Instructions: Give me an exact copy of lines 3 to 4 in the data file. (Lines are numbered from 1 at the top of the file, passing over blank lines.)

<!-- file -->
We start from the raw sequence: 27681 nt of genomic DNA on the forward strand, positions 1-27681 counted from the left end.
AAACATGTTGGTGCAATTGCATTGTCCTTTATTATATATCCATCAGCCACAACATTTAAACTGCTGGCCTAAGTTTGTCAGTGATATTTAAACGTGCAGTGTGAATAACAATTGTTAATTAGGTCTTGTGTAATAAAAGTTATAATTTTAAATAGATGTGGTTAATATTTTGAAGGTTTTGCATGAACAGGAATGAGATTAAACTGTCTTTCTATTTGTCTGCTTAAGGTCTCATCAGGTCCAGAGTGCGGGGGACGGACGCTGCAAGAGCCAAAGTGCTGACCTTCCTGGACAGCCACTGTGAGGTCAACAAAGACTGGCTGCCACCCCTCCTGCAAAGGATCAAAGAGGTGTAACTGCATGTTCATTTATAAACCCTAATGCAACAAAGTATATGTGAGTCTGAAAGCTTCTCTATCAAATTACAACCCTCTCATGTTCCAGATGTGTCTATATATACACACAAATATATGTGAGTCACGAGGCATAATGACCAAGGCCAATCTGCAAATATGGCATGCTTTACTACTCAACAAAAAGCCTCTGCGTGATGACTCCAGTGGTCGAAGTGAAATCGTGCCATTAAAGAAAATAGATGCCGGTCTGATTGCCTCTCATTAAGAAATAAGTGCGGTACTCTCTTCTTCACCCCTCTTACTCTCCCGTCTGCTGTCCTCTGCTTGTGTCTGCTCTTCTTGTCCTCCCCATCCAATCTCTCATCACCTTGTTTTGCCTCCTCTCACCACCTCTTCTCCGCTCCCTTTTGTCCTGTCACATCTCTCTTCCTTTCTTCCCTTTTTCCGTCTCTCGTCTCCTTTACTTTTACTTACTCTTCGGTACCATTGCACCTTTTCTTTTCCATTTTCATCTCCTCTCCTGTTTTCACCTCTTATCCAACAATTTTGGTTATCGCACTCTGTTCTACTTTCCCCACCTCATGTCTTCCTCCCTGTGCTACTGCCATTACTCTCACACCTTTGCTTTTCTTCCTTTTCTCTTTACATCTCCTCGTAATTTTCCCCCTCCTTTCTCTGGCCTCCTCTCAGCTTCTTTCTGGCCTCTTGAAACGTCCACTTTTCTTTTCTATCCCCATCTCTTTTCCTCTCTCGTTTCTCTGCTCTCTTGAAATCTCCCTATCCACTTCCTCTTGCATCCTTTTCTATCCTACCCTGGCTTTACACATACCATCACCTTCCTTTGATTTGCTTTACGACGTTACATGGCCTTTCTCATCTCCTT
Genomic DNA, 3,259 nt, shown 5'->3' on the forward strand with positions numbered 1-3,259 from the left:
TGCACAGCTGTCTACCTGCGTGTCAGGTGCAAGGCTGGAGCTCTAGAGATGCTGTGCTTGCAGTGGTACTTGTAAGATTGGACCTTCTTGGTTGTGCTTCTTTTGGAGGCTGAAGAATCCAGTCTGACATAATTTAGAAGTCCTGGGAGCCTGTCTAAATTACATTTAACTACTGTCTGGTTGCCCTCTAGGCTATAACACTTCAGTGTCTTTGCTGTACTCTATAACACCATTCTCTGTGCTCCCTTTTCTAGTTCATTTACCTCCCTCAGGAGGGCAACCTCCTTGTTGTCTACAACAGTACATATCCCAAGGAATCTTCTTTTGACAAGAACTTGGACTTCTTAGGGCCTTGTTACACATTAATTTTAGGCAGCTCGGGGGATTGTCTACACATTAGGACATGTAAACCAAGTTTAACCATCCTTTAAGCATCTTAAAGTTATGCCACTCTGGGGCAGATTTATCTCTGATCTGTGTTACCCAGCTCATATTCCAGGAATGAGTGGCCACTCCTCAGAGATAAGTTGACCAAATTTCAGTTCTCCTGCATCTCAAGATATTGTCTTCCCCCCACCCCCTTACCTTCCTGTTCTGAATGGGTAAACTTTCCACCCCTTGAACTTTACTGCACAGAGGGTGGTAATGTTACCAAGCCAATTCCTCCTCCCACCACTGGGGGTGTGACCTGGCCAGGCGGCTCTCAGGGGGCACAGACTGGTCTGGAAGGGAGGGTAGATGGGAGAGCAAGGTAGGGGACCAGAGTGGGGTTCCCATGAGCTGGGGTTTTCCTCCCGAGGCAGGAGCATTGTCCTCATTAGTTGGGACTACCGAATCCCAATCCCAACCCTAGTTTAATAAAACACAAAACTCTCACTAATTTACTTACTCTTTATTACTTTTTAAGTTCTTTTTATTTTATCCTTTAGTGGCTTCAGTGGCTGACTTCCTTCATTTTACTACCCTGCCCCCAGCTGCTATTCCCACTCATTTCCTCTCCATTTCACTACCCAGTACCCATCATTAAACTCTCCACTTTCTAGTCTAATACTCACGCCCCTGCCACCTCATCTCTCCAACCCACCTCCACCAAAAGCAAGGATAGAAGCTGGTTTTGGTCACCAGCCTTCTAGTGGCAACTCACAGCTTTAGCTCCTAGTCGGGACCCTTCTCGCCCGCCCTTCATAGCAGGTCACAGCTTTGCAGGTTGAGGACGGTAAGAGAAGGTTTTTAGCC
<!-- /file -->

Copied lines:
Genomic DNA, 3,259 nt, shown 5'->3' on the forward strand with positions numbered 1-3,259 from the left:
TGCACAGCTGTCTACCTGCGTGTCAGGTGCAAGGCTGGAGCTCTAGAGATGCTGTGCTTGCAGTGGTACTTGTAAGATTGGACCTTCTTGGTTGTGCTTCTTTTGGAGGCTGAAGAATCCAGTCTGACATAATTTAGAAGTCCTGGGAGCCTGTCTAAATTACATTTAACTACTGTCTGGTTGCCCTCTAGGCTATAACACTTCAGTGTCTTTGCTGTACTCTATAACACCATTCTCTGTGCTCCCTTTTCTAGTTCATTTACCTCCCTCAGGAGGGCAACCTCCTTGTTGTCTACAACAGTACATATCCCAAGGAATCTTCTTTTGACAAGAACTTGGACTTCTTAGGGCCTTGTTACACATTAATTTTAGGCAGCTCGGGGGATTGTCTACACATTAGGACATGTAAACCAAGTTTAACCATCCTTTAAGCATCTTAAAGTTATGCCACTCTGGGGCAGATTTATCTCTGATCTGTGTTACCCAGCTCATATTCCAGGAATGAGTGGCCACTCCTCAGAGATAAGTTGACCAAATTTCAGTTCTCCTGCATCTCAAGATATTGTCTTCCCCCCACCCCCTTACCTTCCTGTTCTGAATGGGTAAACTTTCCACCCCTTGAACTTTACTGCACAGAGGGTGGTAATGTTACCAAGCCAATTCCTCCTCCCACCACTGGGGGTGTGACCTGGCCAGGCGGCTCTCAGGGGGCACAGACTGGTCTGGAAGGGAGGGTAGATGGGAGAGCAAGGTAGGGGACCAGAGTGGGGTTCCCATGAGCTGGGGTTTTCCTCCCGAGGCAGGAGCATTGTCCTCATTAGTTGGGACTACCGAATCCCAATCCCAACCCTAGTTTAATAAAACACAAAACTCTCACTAATTTACTTACTCTTTATTACTTTTTAAGTTCTTTTTATTTTATCCTTTAGTGGCTTCAGTGGCTGACTTCCTTCATTTTACTACCCTGCCCCCAGCTGCTATTCCCACTCATTTCCTCTCCATTTCACTACCCAGTACCCATCATTAAACTCTCCACTTTCTAGTCTAATACTCACGCCCCTGCCACCTCATCTCTCCAACCCACCTCCACCAAAAGCAAGGATAGAAGCTGGTTTTGGTCACCAGCCTTCTAGTGGCAACTCACAGCTTTAGCTCCTAGTCGGGACCCTTCTCGCCCGCCCTTCATAGCAGGTCACAGCTTTGCAGGTTGAGGACGGTAAGAGAAGGTTTTTAGCC